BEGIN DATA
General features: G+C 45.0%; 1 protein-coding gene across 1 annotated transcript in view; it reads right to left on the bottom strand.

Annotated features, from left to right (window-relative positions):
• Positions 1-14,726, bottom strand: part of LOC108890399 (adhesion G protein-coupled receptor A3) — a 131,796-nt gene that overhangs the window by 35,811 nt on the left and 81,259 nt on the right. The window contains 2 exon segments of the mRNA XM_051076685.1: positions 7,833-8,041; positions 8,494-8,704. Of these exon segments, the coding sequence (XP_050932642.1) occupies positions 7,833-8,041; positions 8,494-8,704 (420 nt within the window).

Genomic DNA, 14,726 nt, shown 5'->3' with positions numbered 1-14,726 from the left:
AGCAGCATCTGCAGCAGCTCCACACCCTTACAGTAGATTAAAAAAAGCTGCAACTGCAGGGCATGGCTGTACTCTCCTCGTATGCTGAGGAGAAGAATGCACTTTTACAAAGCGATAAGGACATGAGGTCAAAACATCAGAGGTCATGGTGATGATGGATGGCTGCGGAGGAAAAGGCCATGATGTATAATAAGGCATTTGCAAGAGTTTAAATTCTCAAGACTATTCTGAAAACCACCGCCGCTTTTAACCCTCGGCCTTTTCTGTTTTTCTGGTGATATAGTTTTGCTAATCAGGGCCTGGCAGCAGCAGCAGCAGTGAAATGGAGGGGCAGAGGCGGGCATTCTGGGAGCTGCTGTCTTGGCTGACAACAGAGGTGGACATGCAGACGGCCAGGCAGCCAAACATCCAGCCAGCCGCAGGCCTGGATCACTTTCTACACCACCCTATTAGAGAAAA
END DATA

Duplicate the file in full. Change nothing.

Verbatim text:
General features: G+C 45.0%; 1 protein-coding gene across 1 annotated transcript in view; it reads right to left on the bottom strand.

Annotated features, from left to right (window-relative positions):
• Positions 1-14,726, bottom strand: part of LOC108890399 (adhesion G protein-coupled receptor A3) — a 131,796-nt gene that overhangs the window by 35,811 nt on the left and 81,259 nt on the right. The window contains 2 exon segments of the mRNA XM_051076685.1: positions 7,833-8,041; positions 8,494-8,704. Of these exon segments, the coding sequence (XP_050932642.1) occupies positions 7,833-8,041; positions 8,494-8,704 (420 nt within the window).

Genomic DNA, 14,726 nt, shown 5'->3' with positions numbered 1-14,726 from the left:
AGCAGCATCTGCAGCAGCTCCACACCCTTACAGTAGATTAAAAAAAGCTGCAACTGCAGGGCATGGCTGTACTCTCCTCGTATGCTGAGGAGAAGAATGCACTTTTACAAAGCGATAAGGACATGAGGTCAAAACATCAGAGGTCATGGTGATGATGGATGGCTGCGGAGGAAAAGGCCATGATGTATAATAAGGCATTTGCAAGAGTTTAAATTCTCAAGACTATTCTGAAAACCACCGCCGCTTTTAACCCTCGGCCTTTTCTGTTTTTCTGGTGATATAGTTTTGCTAATCAGGGCCTGGCAGCAGCAGCAGCAGTGAAATGGAGGGGCAGAGGCGGGCATTCTGGGAGCTGCTGTCTTGGCTGACAACAGAGGTGGACATGCAGACGGCCAGGCAGCCAAACATCCAGCCAGCCGCAGGCCTGGATCACTTTCTACACCACCCTATTAGAGAAAA